5. Medicines (I use quite a bit nowadays)

We have a budget of EUR 3.000 per month but in December we definitely spent more (annualizing it is still fine though, I feel however we go over this year)

Still I am VERY happy that we got our Ikamet.

What we do if rejected, we have a property we can not really sell right now.


Your stated 3k euro pm is a substantial increase from when we we were saying $1500 to $2000 pm sometime this summer.  What amount of the 3000 euro is fixed expenses like utilities,  food, gas, rent/aidet etc.? 

Also, the 110k TL or $3,680 for health insurance is a big surprise as well.  I thought medical costs in Turkey were a fraction of the costs in the United States.  Medical debt is the number one reason for bankruptcy in the United States.

Thanks for sharing your information.  It's useful to understand costs for those of us planning to become expats in Turkey.

The health insurance is for both of us, not cheap I have to admit, but an excellent service and coverage (we are both a bit older).

The EUR 3 K is high but very driven by restaurants, alcohol and smoking (in total easy EUR 1500 pm)

You could conclude that without vices for 2 EUR 1500/1600 pm is fine.

Fixed expenses are low, very low (electricity, water, gas). I count max (and that is high EUR 50 pm)

Ikamet is a different matter, do you take assistance or do it yourselves (we took a agency, not so expensive I have to say TRY 30 K for 2 years is not too bad (taxes, service of the company and paying the intermediator)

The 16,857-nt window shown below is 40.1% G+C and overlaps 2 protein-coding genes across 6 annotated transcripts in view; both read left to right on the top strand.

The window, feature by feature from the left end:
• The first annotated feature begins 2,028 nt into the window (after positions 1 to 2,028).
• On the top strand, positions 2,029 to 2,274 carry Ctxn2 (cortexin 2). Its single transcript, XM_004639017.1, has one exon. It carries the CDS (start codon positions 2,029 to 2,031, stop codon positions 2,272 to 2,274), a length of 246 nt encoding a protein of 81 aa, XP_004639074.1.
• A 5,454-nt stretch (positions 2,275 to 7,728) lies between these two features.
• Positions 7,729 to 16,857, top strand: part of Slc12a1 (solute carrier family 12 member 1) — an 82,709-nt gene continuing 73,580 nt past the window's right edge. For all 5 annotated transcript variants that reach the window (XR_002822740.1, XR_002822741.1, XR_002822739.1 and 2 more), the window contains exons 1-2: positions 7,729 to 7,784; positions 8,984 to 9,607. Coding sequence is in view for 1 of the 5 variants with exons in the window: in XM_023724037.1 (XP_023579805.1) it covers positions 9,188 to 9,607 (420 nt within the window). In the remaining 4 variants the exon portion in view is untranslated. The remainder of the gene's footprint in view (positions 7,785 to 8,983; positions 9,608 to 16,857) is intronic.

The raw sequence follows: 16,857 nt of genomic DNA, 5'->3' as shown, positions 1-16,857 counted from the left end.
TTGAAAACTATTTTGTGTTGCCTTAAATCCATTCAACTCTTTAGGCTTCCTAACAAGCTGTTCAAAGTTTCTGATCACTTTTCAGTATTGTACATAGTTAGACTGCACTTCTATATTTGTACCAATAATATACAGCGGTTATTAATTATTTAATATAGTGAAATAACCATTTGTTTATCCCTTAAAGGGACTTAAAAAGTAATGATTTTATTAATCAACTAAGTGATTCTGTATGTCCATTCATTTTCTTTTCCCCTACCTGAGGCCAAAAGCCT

Netflix/Audible/Telephone/Internet in total EUR 50 should be more then fine.

I do not know exactly, but I read meat is becoming expensive, I count EUR 400 pm (depending on restaurants visits)

My wife goes shopping to the market and wool shop, also sometimes goes to hairdresser (max EUR 250 pm)

Public transport (where we live, but I rarely use (apart from going to the hospital) is VERY VERY cheap (a few cents)

Aidat, depends where you live and what service you expect, it can be as low as TRY 900 pm (too low) or TRY 3000 pm (still cheap (comparing with eg europe))

Local taxes very low (I count EUR 200 per year)

Things go wrong or have to be repaired I count EUR 100 pm (probably too high, but if things go really wrong, things get expensive)

Tips for service (we count EUR 100 pm for real estate agent which admittedly arranges for almost everything (changing driving license, electriciy and water bills, bank account, Ikamet exention, accompaning to hospital and dealing with insurance, helping with buying furniture/TV/Phone (including of contracts)

Many more things to say, but vices (if nice) can take up to 50% of the budget

If taking a modest approach (very modest) for two, EUR 1600 should work, but then again what is joy of life.

By the way we own, so rent is no topic for us. Rent is I would think very much depending on where you live, can be cheap, but can also be killing